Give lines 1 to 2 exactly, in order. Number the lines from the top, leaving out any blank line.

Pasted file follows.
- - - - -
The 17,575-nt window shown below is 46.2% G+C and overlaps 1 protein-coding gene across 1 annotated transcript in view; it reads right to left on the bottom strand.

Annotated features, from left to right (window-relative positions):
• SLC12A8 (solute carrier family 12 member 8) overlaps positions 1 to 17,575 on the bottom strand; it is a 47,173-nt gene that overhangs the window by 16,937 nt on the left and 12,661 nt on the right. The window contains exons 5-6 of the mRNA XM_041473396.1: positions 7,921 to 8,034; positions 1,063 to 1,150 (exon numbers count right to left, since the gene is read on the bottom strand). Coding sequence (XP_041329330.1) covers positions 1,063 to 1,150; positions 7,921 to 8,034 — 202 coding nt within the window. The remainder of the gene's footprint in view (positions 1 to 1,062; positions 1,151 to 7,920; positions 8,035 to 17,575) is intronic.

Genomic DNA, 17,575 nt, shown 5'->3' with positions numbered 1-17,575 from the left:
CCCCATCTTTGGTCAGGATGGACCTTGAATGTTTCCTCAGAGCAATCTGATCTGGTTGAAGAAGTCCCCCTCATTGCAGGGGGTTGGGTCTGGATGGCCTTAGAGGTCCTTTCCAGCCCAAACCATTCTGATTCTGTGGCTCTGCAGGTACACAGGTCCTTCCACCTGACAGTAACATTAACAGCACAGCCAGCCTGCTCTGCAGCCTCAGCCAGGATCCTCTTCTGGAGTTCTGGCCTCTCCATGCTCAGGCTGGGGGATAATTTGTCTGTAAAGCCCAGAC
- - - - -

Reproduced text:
The 17,575-nt window shown below is 46.2% G+C and overlaps 1 protein-coding gene across 1 annotated transcript in view; it reads right to left on the bottom strand.

Annotated features, from left to right (window-relative positions):